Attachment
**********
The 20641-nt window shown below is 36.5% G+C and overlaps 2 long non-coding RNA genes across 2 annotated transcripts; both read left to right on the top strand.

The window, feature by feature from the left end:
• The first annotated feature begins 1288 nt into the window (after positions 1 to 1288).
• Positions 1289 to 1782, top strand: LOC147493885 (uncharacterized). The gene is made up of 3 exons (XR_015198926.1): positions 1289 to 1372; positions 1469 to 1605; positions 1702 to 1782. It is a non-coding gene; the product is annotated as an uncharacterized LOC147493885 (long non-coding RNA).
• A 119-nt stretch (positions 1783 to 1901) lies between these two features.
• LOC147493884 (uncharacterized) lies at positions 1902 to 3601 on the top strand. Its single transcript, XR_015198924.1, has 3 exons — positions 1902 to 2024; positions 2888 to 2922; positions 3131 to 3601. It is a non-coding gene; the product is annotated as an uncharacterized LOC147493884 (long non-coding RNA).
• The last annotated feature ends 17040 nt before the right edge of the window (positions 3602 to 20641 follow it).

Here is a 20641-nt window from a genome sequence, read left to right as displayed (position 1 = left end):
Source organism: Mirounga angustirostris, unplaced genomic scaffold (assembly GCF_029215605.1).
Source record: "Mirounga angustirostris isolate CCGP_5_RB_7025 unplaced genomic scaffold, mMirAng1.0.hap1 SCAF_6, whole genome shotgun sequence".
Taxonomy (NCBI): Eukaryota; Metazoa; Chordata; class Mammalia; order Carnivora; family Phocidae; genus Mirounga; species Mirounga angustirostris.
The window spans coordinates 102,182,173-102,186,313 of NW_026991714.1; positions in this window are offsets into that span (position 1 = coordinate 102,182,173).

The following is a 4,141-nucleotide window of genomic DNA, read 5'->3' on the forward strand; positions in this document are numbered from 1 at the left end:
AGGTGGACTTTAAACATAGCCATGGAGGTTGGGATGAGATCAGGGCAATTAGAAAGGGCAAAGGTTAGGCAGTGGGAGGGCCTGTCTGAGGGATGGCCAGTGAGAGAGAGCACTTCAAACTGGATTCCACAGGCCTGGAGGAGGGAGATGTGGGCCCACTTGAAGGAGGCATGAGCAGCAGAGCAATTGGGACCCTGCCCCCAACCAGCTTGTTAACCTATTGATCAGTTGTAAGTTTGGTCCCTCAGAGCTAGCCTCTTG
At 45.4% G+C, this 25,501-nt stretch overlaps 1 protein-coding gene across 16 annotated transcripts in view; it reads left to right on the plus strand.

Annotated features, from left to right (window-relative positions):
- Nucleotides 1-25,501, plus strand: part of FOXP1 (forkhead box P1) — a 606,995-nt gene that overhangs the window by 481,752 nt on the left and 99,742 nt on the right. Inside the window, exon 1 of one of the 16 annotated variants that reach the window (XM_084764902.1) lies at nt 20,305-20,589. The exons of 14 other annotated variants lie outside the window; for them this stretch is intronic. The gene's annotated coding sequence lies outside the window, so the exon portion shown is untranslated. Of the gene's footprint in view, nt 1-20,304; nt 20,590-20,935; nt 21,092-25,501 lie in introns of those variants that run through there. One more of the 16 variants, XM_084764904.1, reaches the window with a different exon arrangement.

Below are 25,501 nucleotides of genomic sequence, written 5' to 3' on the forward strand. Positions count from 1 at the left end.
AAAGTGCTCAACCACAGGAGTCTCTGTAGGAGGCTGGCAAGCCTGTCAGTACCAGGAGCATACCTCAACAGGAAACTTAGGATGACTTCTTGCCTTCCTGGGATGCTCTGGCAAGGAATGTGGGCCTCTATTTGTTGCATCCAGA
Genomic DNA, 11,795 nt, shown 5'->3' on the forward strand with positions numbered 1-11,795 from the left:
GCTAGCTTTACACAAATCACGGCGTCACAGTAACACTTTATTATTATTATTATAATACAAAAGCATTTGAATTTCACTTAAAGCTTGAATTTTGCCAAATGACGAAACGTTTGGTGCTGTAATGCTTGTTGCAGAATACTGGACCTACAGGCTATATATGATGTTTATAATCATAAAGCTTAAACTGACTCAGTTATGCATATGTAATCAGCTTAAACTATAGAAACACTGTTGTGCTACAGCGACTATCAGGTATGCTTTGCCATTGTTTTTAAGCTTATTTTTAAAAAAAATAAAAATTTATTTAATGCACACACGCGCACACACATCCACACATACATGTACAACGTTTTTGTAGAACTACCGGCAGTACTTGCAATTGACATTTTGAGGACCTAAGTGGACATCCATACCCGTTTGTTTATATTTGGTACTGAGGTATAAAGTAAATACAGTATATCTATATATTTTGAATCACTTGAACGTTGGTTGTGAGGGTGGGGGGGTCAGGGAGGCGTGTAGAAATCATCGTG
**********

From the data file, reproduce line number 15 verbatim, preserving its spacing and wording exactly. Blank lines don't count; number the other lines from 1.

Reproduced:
At 45.4% G+C, this 25,501-nt stretch overlaps 1 protein-coding gene across 16 annotated transcripts in view; it reads left to right on the plus strand.